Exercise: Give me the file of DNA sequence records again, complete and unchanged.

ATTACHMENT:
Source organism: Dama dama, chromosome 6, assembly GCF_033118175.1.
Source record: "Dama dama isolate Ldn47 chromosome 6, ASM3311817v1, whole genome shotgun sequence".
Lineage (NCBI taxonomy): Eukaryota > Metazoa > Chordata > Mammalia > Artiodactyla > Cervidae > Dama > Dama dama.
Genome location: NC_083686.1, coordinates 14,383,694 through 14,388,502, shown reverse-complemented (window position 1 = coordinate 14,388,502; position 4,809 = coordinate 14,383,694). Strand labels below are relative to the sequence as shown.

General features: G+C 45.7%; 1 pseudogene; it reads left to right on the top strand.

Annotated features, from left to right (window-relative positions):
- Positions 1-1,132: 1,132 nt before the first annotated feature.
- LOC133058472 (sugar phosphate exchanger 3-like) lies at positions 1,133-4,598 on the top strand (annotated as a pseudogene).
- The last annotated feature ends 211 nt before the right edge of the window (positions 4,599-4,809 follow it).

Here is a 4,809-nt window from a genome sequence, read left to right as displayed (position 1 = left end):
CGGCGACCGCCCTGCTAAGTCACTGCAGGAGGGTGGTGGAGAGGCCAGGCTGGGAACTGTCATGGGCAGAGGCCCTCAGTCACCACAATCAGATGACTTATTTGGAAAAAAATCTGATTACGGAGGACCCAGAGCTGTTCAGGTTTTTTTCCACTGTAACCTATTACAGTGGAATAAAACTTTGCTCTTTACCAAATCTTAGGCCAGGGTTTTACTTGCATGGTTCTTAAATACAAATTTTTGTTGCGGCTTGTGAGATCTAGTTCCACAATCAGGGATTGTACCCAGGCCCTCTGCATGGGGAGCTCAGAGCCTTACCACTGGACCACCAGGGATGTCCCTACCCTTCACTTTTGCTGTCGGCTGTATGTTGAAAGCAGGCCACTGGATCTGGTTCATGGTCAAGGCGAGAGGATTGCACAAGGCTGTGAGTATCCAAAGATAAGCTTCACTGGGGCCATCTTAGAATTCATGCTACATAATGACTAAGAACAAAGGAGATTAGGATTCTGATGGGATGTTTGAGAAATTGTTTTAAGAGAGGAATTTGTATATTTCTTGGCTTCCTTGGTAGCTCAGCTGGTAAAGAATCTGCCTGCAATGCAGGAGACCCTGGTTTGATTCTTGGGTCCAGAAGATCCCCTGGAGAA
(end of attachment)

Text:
Source organism: Dama dama, chromosome 6, assembly GCF_033118175.1.
Source record: "Dama dama isolate Ldn47 chromosome 6, ASM3311817v1, whole genome shotgun sequence".
Lineage (NCBI taxonomy): Eukaryota > Metazoa > Chordata > Mammalia > Artiodactyla > Cervidae > Dama > Dama dama.
Genome location: NC_083686.1, coordinates 14,383,694 through 14,388,502, shown reverse-complemented (window position 1 = coordinate 14,388,502; position 4,809 = coordinate 14,383,694). Strand labels below are relative to the sequence as shown.

General features: G+C 45.7%; 1 pseudogene; it reads left to right on the top strand.

Annotated features, from left to right (window-relative positions):
- Positions 1-1,132: 1,132 nt before the first annotated feature.
- LOC133058472 (sugar phosphate exchanger 3-like) lies at positions 1,133-4,598 on the top strand (annotated as a pseudogene).
- The last annotated feature ends 211 nt before the right edge of the window (positions 4,599-4,809 follow it).

Here is a 4,809-nt window from a genome sequence, read left to right as displayed (position 1 = left end):
CGGCGACCGCCCTGCTAAGTCACTGCAGGAGGGTGGTGGAGAGGCCAGGCTGGGAACTGTCATGGGCAGAGGCCCTCAGTCACCACAATCAGATGACTTATTTGGAAAAAAATCTGATTACGGAGGACCCAGAGCTGTTCAGGTTTTTTTCCACTGTAACCTATTACAGTGGAATAAAACTTTGCTCTTTACCAAATCTTAGGCCAGGGTTTTACTTGCATGGTTCTTAAATACAAATTTTTGTTGCGGCTTGTGAGATCTAGTTCCACAATCAGGGATTGTACCCAGGCCCTCTGCATGGGGAGCTCAGAGCCTTACCACTGGACCACCAGGGATGTCCCTACCCTTCACTTTTGCTGTCGGCTGTATGTTGAAAGCAGGCCACTGGATCTGGTTCATGGTCAAGGCGAGAGGATTGCACAAGGCTGTGAGTATCCAAAGATAAGCTTCACTGGGGCCATCTTAGAATTCATGCTACATAATGACTAAGAACAAAGGAGATTAGGATTCTGATGGGATGTTTGAGAAATTGTTTTAAGAGAGGAATTTGTATATTTCTTGGCTTCCTTGGTAGCTCAGCTGGTAAAGAATCTGCCTGCAATGCAGGAGACCCTGGTTTGATTCTTGGGTCCAGAAGATCCCCTGGAGAA